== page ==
Many thanks to Jerry Oldenettel and flickr’s Creative Commons for this fine picture taken in New Mexico. Photos of this species taken here in Costa Rica are hard to come by. The Yellow-breasted chat (Icteria virens) is one of those birds that I should have seen in many places where I birded in the western USA. However, it’s a skulker and so maybe it’s not too surprising that I’ve had to wait until today to get this one as a life bird shortly after my 68th birthday. I almost wrote birdthday.
I’m now getting close to 180 species identified for the village of San Antonio de Santa Cruz de Turrialba. This one was hidden away in some heavy brush below my biggest guayabo tree. It popped into plain view an hour before dusk after a refreshing rain shower on an otherwise hot day, but it was there for only a few seconds, after which all I could get was a sort of ‘chup’ sound. Fortunately, I had no hesitation with the identification. It doesn’t look like a warbler because it’s so big (hence its Spanish name, Reinita Grande, Big Warbler!!), and it certainly didn’t behave like one. However, the only other reasonably similar bird around here is the White-naped brush-finch (Atlapetes albinucha), which occasionally appears in the garden, also often low down in brushy tangles. Here’s one that we found at Las Virtudes:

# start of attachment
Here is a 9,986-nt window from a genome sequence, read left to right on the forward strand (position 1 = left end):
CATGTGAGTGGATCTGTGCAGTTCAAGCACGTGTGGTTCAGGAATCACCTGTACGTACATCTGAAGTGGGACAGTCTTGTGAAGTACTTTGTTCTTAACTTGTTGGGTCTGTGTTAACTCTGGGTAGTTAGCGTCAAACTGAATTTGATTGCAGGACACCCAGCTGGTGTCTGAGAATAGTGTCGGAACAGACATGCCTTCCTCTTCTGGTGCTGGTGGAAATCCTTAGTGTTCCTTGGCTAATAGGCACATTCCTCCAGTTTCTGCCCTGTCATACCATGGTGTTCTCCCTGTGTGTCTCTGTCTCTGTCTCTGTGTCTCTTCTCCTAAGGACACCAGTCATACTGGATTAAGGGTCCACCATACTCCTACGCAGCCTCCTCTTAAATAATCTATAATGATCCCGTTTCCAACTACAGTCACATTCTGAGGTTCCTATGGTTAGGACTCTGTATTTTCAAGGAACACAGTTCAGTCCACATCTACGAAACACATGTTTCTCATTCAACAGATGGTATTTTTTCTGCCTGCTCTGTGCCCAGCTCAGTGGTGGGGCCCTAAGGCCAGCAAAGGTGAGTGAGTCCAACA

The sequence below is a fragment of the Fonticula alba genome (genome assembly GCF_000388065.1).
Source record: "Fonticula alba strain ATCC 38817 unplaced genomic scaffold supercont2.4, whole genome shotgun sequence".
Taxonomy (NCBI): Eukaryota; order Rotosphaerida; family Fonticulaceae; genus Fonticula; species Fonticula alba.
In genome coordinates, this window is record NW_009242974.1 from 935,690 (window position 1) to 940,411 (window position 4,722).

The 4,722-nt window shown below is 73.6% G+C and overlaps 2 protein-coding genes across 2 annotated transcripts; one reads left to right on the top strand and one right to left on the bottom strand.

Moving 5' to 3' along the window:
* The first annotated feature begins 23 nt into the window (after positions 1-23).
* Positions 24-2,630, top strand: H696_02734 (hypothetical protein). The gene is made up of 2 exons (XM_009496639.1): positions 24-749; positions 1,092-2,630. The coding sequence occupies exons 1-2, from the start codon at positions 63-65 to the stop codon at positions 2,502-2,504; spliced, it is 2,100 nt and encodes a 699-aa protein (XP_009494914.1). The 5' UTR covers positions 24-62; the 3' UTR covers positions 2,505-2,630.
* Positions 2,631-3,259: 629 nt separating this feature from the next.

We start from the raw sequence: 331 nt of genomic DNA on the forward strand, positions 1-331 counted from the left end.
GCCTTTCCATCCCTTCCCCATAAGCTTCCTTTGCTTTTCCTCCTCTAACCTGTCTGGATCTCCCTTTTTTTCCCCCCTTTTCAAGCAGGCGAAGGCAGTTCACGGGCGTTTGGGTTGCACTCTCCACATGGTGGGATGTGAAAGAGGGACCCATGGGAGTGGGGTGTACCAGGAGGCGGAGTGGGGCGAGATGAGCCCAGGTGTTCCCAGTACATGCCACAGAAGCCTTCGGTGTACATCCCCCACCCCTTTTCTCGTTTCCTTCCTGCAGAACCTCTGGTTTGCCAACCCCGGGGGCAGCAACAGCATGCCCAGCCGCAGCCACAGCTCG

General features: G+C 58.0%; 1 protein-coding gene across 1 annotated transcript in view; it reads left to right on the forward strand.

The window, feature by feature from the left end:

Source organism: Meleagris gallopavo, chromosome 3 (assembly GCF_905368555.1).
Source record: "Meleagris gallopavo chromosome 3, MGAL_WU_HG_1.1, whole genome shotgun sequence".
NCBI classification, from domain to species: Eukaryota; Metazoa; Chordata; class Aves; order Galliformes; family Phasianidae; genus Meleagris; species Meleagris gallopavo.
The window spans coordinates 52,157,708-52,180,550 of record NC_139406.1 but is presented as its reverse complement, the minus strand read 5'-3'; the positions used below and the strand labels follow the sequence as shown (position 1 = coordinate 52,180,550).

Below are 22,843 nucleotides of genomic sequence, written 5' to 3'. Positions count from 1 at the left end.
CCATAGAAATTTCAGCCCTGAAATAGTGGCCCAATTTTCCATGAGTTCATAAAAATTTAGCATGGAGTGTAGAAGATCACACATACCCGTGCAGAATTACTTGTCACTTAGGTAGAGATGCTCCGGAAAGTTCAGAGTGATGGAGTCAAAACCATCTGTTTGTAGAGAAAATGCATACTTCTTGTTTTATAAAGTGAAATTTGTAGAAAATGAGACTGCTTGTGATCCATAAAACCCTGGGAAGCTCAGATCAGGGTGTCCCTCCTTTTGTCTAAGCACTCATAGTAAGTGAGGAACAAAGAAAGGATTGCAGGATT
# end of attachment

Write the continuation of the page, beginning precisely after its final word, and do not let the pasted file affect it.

The white spectacles of the chat, quite absent from the brush-finch, left no room for doubt, even though I’d never seen one before. This was one of those cases where it helped that I am very familiar with the bird guidebook. I have somewhat neglected Shakespeare et alia in my nightly readings.
I’m putting this one in the rare bird category because: 1. It’s a life bird for me! 2. I’ve never seen one or heard anybody talk about seeing one around here in 6 years 3. Stiles and Skutch call it widespread and uncommon but Garrigues and Dean say it’s very uncommon. 4. The only local checklist in which it features is that of CATIE, which I helped compile. However, sightings seem to be very old and no status is recorded 5. The hordes of expert birdwatchers, many from the States, have not recorded one at Rancho Naturalista, Tuis, on the other side of Turrialba,
Life bird, and in my own garden. That’s Costa Rica.